All parties are residents of the State of California.
I misstated the question, I guess. I'm actually asking the question on behalf of a father. So, how does HE prove sibling abuse and what does HE do about it?
Details: A 4-year-old male child is acting out violently against a 2-year-old female half-sibling. These acts of violence go much further than typical sibling rivalry, or fighting, or simple misbehaving. While the father does have one medical record that shows that the younger child sustained serious injury (staples to close a head wound) at the hands of the elder sibling, the only witnesses to the on-going violence is the custodial mother (who discounts and ignores problem), the non-custodial father himself (who has witnessed some violence and dangerous activity while in the mother's home) and the two young children. The most recent behavior that the father witnessed was the boy (not the father's biological child) spanking his sister (the father's biological child) while the custodial parent (mother of both children) was in the room. The mother did nothing to stop the behavior, or even to correct it. Of course, the father cannot prove that this incident even occurred. It's his word against hers, essentially. The 2-year-old cannot speak for herself in this matter. That said, the non-custodial father is worried that, to some people, it might look as though he is exaggerating the issue in a malicious attempt to gain more custody/visitation. This is not the case. I can't find any real records of how law enforcement officials, CPS workers, or judges deal with this kind of violence by a child so young against another child so young. I can find studies on the matter, but no legal references or California Penal/Family Law Code that address this issue. I also don't know how the father possibly can go about proving that this violent pattern of behavior exists, unless he secretly records conversations while in the mother's home (which I understand to be illegal in California). Where can I look to learn more about this problem? Surely someone, somewhere in California has had to deal with this issue before. The father's only concern here is his daughter's safety and well-being while in her mother's home.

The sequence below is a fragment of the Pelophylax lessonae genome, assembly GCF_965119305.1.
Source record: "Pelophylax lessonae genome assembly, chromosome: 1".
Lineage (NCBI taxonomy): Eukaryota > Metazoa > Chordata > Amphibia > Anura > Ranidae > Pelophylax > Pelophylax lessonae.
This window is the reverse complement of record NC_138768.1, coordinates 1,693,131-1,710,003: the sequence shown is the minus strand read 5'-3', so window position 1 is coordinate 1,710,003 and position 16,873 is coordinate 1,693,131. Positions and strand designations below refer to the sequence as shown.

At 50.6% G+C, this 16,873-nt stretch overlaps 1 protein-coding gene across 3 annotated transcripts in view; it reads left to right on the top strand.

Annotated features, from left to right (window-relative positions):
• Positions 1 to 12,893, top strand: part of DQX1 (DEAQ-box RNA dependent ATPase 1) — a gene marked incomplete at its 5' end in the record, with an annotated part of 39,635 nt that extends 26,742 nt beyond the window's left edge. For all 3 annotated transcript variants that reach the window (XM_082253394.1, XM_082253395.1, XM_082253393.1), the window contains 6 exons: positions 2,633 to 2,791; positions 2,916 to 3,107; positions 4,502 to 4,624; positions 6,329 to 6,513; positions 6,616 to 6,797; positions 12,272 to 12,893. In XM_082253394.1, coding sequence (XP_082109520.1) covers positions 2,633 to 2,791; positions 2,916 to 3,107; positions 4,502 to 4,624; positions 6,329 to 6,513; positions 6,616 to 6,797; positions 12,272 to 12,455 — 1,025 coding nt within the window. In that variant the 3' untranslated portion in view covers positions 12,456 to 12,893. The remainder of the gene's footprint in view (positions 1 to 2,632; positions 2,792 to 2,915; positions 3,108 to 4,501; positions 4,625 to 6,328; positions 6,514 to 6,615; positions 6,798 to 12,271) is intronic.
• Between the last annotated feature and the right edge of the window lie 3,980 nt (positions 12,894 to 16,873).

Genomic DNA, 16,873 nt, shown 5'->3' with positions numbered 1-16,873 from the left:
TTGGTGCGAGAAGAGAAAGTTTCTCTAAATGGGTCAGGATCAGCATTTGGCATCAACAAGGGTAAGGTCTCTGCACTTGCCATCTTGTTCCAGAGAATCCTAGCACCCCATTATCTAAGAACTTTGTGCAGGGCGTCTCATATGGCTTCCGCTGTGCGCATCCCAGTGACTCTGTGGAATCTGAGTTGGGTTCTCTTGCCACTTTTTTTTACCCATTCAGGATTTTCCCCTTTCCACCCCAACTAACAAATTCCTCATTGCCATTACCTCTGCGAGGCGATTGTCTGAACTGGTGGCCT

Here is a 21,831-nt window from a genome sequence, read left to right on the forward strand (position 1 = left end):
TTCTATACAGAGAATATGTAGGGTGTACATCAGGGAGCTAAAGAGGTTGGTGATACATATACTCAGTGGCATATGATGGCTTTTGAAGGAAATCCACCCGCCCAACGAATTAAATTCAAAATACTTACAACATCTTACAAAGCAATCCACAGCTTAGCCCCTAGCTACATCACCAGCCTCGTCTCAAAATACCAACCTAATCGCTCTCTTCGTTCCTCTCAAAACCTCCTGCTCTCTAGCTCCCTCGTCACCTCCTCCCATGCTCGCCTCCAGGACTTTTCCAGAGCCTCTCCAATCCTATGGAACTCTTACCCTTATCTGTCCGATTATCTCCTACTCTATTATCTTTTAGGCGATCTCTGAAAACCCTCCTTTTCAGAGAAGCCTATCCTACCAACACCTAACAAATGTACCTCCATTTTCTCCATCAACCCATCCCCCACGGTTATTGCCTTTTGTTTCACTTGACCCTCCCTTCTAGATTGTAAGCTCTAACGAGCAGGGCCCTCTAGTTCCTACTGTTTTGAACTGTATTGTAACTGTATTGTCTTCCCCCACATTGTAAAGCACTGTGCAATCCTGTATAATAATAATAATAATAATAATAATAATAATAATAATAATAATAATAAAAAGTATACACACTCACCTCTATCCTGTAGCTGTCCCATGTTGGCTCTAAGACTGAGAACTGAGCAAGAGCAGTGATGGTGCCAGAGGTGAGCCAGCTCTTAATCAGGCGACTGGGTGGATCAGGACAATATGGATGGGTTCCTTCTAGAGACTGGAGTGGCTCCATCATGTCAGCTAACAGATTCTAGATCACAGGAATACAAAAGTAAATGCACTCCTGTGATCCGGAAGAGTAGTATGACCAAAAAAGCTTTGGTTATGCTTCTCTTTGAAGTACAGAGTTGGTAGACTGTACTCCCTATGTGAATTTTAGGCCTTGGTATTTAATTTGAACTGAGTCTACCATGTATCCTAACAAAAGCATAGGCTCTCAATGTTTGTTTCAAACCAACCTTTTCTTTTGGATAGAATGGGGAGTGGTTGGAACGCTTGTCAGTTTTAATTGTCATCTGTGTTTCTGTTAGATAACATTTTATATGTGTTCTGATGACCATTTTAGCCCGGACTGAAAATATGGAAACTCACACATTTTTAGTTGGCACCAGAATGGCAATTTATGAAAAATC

Also, if this post actually belongs in the Juvenile Law forum until the Criminal Law heading, rather than in the Custody forum, I apologize. I wasn't sure where to post about this matter.